Last weekend was my first in Machui and it turned out to be a special one. Saturday is a normal working day here though and people really only take Sunday off. I helped in the dispensary, which is the health clinic for the village. The room where the medicine is kept needed to be cleaned, so I took charge of that. As I was cleaning, I also weeded out the expired medicine. This obviously hadn’t been done in a while because I found some from 2004. It was interesting to see that most of their medicine comes from Germany, so I wasn’t learning any Swahili from this task. I did learn the german word for expires though, so maybe that counts for something.
Sunday was Corpus Christi Sunday, or the Feast of the Body and Blood of Christ. The Sisters here love to celebrate feast days and make them very special. When I went to breakfast, the room was decorated and our places at the table had all kinds of goodies. The verse John 10:10; “I have come that they may have life, and have it to the full”, was sitting on the table. How could anyone help but feel joy at seeing that? One of the first things I observed about the Sisters is their continual and abounding joy. Their zeal for life is completely contagious and I can’t help but laugh and smile when I am around them.
Then came Mass and I’m still struggling to find the words to describe that experience. The beauty of the way the people here celebrate the Mass left me speechless. I could sense immediately the difference in the attitude of the congregation from a typical American Catholic Liturgy. The people really participated and were fully present. All too often we simply go through the motions but there was none of that happening here. I could tell the people really believed and found myself wishing that I had a tenth of their faith. I wonder what the world would be like if all Christians had such strong faith.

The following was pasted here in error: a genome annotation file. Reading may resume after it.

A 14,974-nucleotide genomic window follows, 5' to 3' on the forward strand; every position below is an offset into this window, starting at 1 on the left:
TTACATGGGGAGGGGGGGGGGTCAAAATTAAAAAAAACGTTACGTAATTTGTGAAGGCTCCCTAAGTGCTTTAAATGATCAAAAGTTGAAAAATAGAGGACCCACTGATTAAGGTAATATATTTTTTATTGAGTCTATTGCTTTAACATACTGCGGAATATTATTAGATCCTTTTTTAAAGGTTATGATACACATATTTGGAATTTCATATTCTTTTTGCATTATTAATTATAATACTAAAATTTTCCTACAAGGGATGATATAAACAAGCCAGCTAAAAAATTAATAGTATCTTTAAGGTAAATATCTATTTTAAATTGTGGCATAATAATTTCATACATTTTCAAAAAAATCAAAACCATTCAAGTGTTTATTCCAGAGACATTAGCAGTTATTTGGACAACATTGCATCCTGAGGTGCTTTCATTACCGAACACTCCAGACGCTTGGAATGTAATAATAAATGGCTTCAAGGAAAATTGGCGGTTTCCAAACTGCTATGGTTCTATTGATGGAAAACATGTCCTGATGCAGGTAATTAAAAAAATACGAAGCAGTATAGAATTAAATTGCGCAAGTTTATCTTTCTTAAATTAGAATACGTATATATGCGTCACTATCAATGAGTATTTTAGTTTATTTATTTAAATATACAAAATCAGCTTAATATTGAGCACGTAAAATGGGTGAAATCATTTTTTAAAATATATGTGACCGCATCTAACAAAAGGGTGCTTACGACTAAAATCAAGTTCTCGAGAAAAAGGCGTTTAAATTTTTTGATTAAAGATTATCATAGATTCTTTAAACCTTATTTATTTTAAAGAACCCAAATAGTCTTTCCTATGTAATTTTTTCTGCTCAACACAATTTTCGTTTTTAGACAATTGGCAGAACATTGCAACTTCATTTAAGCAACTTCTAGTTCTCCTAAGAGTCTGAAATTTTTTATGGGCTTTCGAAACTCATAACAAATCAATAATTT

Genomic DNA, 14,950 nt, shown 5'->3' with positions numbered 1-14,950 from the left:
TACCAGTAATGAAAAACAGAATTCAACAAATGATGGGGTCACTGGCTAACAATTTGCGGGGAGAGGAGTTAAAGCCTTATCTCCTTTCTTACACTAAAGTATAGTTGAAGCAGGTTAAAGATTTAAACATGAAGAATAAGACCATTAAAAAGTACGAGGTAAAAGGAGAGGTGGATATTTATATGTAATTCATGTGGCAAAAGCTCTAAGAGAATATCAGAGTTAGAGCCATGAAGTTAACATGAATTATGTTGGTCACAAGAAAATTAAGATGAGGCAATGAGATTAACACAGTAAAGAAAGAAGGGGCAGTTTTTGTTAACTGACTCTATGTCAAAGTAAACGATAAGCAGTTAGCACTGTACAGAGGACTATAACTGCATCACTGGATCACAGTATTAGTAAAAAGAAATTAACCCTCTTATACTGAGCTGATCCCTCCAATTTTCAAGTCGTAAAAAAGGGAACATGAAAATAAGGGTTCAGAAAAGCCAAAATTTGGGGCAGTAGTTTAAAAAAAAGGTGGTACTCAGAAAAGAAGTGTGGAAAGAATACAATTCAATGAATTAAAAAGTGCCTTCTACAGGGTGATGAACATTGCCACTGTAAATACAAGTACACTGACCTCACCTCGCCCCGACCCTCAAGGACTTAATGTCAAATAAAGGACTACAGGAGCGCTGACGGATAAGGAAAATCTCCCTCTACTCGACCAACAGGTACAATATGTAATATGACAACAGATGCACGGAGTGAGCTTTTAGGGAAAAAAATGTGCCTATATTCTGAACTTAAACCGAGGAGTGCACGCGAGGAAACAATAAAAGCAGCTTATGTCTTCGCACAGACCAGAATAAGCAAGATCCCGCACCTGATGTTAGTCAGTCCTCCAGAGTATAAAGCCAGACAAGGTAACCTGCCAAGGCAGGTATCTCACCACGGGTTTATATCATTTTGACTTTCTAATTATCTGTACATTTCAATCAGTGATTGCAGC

One of the Sisters had found a booklet with the liturgy in Swahili so I was finally able to follow along and say the responses to some extent. Of course I was totally lost during the homily but I’m learning more and more of the language every day. After Mass, to celebrate the special day, we moved right into a period of adoration. We processed outside to an altar set up and knelt on the ground. We sang the Pange Lingua, but in Swahili. I was frustrated because I knew it in Latin and was so close to actually understanding something.
During the Eucharistic Procession children threw flower petals towards the monstrance, which is apparently a tradition here. We stopped at another outdoor altar and finally processed back inside. After having been swept up in their reverence of the Eucharist, I am thankful to the people of Machui for making the Mass more powerful and special to me than ever.
On Sundays there is a “choir” but this simply means that there is a group of people with voices more beautiful than the average Tanzanian. I still swear that music is in their genes. Throughout the Eucharistic Procession the choir sang continuously and I don’t think I’m ever going to get used to the haunting beauty of their voices.
Leading up to Sunday, the Sister that cooks kept referring to the “feast” we were going to have. Well she was not exaggerating. There was an abundance of food at lunch, including french fries!! I was overjoyed to see them and took plenty. We had something called Sombosas, which I was happy to find I really liked. They’re basically closed bread pockets filled with meat and vegetables. There was also a cake that said, “Enjoy Life!”, ice cream and even soda. The sisters offered me some wine and assuming that there’s not really a drinking age in the sticks of Tanzania, I decided to try some. Unfortunately, I didn’t like it at all so you can relax mom and dad.
After a day of feasting and partying, I joined the sisters for evening prayer for the first time. This is something I plan on doing every day for my time here, as I am coming to realize how important prayer is in missions work especially.